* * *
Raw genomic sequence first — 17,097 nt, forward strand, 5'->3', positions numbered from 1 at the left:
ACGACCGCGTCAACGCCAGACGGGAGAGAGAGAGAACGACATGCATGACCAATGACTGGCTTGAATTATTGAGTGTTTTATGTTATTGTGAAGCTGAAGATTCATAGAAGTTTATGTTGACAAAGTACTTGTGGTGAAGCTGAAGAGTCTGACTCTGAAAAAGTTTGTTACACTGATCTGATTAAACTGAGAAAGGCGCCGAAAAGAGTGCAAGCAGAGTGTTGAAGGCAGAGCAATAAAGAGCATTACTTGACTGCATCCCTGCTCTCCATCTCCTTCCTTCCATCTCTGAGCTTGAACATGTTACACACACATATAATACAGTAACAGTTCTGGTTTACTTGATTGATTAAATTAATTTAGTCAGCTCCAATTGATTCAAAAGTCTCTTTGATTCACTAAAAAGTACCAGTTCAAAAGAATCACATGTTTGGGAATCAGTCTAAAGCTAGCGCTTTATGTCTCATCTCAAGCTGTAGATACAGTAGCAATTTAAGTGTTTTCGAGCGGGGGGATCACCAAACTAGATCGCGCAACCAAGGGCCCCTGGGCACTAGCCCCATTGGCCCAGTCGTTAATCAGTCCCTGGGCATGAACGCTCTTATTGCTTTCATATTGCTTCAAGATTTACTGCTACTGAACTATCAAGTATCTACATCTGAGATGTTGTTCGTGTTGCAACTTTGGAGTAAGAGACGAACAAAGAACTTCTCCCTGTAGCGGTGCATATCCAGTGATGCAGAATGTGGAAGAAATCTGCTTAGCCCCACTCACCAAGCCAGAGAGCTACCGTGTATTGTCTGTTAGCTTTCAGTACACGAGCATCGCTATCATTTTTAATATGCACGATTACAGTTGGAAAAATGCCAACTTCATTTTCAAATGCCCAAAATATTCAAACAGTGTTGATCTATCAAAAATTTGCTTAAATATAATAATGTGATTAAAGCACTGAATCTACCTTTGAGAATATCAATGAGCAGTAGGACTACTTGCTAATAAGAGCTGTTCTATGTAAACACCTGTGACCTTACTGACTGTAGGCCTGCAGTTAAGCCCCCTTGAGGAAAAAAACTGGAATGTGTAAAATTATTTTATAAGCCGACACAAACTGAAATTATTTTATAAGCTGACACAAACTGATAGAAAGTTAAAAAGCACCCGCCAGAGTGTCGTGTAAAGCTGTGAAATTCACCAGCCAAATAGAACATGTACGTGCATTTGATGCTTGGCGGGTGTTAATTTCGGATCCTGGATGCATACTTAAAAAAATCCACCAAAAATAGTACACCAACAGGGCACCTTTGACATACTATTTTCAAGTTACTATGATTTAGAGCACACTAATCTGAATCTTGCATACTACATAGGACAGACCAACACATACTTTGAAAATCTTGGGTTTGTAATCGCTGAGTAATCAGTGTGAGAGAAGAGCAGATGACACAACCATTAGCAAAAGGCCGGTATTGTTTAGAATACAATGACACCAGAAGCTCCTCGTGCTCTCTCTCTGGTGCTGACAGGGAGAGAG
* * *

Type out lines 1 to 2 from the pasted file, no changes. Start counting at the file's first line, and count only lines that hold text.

Raw genomic sequence first — 17,097 nt, forward strand, 5'->3', positions numbered from 1 at the left:
ACGACCGCGTCAACGCCAGACGGGAGAGAGAGAGAACGACATGCATGACCAATGACTGGCTTGAATTATTGAGTGTTTTATGTTATTGTGAAGCTGAAGATTCATAGAAGTTTATGTTGACAAAGTACTTGTGGTGAAGCTGAAGAGTCTGACTCTGAAAAAGTTTGTTACACTGATCTGATTAAACTGAGAAAGGCGCCGAAAAGAGTGCAAGCAGAGTGTTGAAGGCAGAGCAATAAAGAGCATTACTTGACTGCATCCCTGCTCTCCATCTCCTTCCTTCCATCTCTGAGCTTGAACATGTTACACACACATATAATACAGTAACAGTTCTGGTTTACTTGATTGATTAAATTAATTTAGTCAGCTCCAATTGATTCAAAAGTCTCTTTGATTCACTAAAAAGTACCAGTTCAAAAGAATCACATGTTTGGGAATCAGTCTAAAGCTAGCGCTTTATGTCTCATCTCAAGCTGTAGATACAGTAGCAATTTAAGTGTTTTCGAGCGGGGGGATCACCAAACTAGATCGCGCAACCAAGGGCCCCTGGGCACTAGCCCCATTGGCCCAGTCGTTAATCAGTCCCTGGGCATGAACGCTCTTATTGCTTTCATATTGCTTCAAGATTTACTGCTACTGAACTATCAAGTATCTACATCTGAGATGTTGTTCGTGTTGCAACTTTGGAGTAAGAGACGAACAAAGAACTTCTCCCTGTAGCGGTGCATATCCAGTGATGCAGAATGTGGAAGAAATCTGCTTAGCCCCACTCACCAAGCCAGAGAGCTACCGTGTATTGTCTGTTAGCTTTCAGTACACGAGCATCGCTATCATTTTTAATATGCACGATTACAGTTGGAAAAATGCCAACTTCATTTTCAAATGCCCAAAATATTCAAACAGTGTTGATCTATCAAAAATTTGCTTAAATATAATAATGTGATTAAAGCACTGAATCTACCTTTGAGAATATCAATGAGCAGTAGGACTACTTGCTAATAAGAGCTGTTCTATGTAAACACCTGTGACCTTACTGACTGTAGGCCTGCAGTTAAGCCCCCTTGAGGAAAAAAACTGGAATGTGTAAAATTATTTTATAAGCCGACACAAACTGAAATTATTTTATAAGCTGACACAAACTGATAGAAAGTTAAAAAGCACCCGCCAGAGTGTCGTGTAAAGCTGTGAAATTCACCAGCCAAATAGAACATGTACGTGCATTTGATGCTTGGCGGGTGTTAATTTCGGATCCTGGATGCATACTTAAAAAAATCCACCAAAAATAGTACACCAACAGGGCACCTTTGACATACTATTTTCAAGTTACTATGATTTAGAGCACACTAATCTGAATCTTGCATACTACATAGGACAGACCAACACATACTTTGAAAATCTTGGGTTTGTAATCGCTGAGTAATCAGTGTGAGAGAAGAGCAGATGACACAACCATTAGCAAAAGGCCGGTATTGTTTAGAATACAATGACACCAGAAGCTCCTCGTGCTCTCTCTCTGGTGCTGACAGGGAGAGAG